Through a ground-breaking trial, France is at last coming to terms with its much-criticized response to Rwanda’s genocide.
Pascal Simbikangwa, a Rwandan former intelligence chief, is to appear Tuesday in a Paris court for an expected seven-week trial to face charges of complicity in genocide and complicity in crimes against humanity. France is playing catch-up to a U.N. tribunal and other courts that have convicted dozens and shed light on the genocide nearly two decades ago.
Activists hope the Paris trial will remind French leaders of their role and responsibility in Africa — where French power is felt today in Mali and Central African Republic — and mark the end of an era in which France provided a haven for those who committed atrocities abroad.
“Finally!” Bernard Kouchner, a humanitarian aid activist in Rwanda at the time and later French foreign minister, said of the Simbikangwa trial.
“France played a bad role in this genocide. It didn’t allow justice to do its job, and investigate correctly, or bring to justice those responsible who had fled to France,” Kouchner said in a telephone interview.
The case is steeped in historical symbolism: In a country whose Nazi collaborationist regime in World War II sent thousands of Jews to their deaths, a Justice Ministry spokeswoman said it is the first trial in France on charges of genocide.
It may be the first of many such trials, made possible under1990s laws allowing near-universal jurisdiction for exceptional crimes. Another 27 cases linked to Rwanda’s genocide await in the Paris court’s war crimes and crimes against humanity unit, including one focusing on the widow of the Rwandan president, whose killing set off the genocide.
“The message of this trial is also that France will no longer be a safe haven for Rwandan suspects of genocide, hopefully, after all these years,” said Clemence Bectarte, a lawyer with the International Federation of Human Rights, one of several civil parties to the state’s case.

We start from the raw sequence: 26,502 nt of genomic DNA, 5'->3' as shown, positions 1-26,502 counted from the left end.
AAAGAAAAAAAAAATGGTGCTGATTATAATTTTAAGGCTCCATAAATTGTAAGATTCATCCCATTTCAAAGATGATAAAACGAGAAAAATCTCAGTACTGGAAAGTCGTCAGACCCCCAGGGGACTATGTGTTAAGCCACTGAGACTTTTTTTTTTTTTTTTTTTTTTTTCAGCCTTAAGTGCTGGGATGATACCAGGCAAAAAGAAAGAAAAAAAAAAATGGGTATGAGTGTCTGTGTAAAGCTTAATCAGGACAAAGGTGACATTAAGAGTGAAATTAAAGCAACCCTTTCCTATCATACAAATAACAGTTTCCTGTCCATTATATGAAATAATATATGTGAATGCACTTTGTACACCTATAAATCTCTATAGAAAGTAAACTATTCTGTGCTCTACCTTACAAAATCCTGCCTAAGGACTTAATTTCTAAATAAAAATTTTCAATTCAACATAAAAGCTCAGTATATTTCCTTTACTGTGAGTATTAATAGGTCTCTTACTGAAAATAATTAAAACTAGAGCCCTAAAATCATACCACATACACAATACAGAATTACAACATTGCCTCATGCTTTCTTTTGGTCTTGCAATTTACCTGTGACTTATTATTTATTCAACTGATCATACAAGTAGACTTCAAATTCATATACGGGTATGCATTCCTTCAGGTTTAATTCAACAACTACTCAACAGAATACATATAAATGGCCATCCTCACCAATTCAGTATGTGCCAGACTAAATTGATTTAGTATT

The story about why France has taken so long speaks in part to the era of “Francafrique,” a pejorative buzzword for the cushy personal ties that many French businessmen and officials had with African dictators in the postcolonial era. Under President Francois Mitterrand, France armed and trained Rwandan forces, ignored government abuses, and helped some genocide perpetrators flee the country, critics say. After the genocide, successive French governments and the state apparatus repeatedly thwarted attempts to expose France’s role, while letting into France some suspected to have blood on their hands.
France had close ties to the government of President Juvenal Habyarimana, an ethnic Hutu who died when his plane was shot down on April 6, 1994. His death set off a 100-day bloodbath of reprisal slayings of ethnic Tutsis and moderate Hutus — leaving at least 500,000 people dead. It ended when Tutsi-led rebels under current President Paul Kagame defeated Hutu extremists.
Simbikangwa, who is disabled because of a car accident in the 1980s and uses a wheelchair, was arrested in 2008 on France’s Indian Ocean island of Mayotte, where he had been living under an alias. He is accused of helping arm Hutu soldiers who manned roadway checkpoints in the capital, and instructing them about their part in the slaughter.
If convicted, Simbikangwa, 54, could face a life sentence. In telephone interviews, his lawyers said they will argue for an acquittal, and fear that the trial will be lopsided — in part because of the difficulty in finding anyone to speak in their client’s defense.
More than 50 witnesses including journalists, historians, farmers, security guards, and former intelligence officials are expected to be called, nearly all by the prosecution. Several films are to be shown, including one whose title translates as “Kill Them All,” a 2004 documentary on the genocide.
Unusually, and against defense lawyers’ wishes, the trial will be filmed by court officials for posterity.
French courts refused to allow the extradition of Simbikangwa to Rwanda. “The government of Rwanda is able to influence the outcome of trials, particularly on political cases, or cases that are sensitive,” said Carina Tertsakian, a senior researcher in Human Rights Watch’s Africa division.
The U.N. tribunal on the Rwanda genocide, based in Arusha, Tanzania, as well as several Western countries — including Belgium, Rwanda’s former colonial overseer — have brought dozens of people to justice. The U.N. tribunal will close later this year. Over the years, France handed over three suspects to the tribunal, a dribble compared to the 27 cases now in the Paris court, tribunal documents show.
Ties between France and Rwanda eroded after the genocide. A low point came in November 2006, when a French anti-terrorism magistrate delivered nine arrest warrants for people close to Kagame. Serious French casework resumed after a political thaw, when Kouchner was foreign minister.
France, he said, “wasn’t accused of participating in the genocide, it was accused of making grave political errors.”
“For many years, France prevented justice from being done — let’s be clear — blocked it for reasons of unease and bad memories of its behavior,” Kouchner said.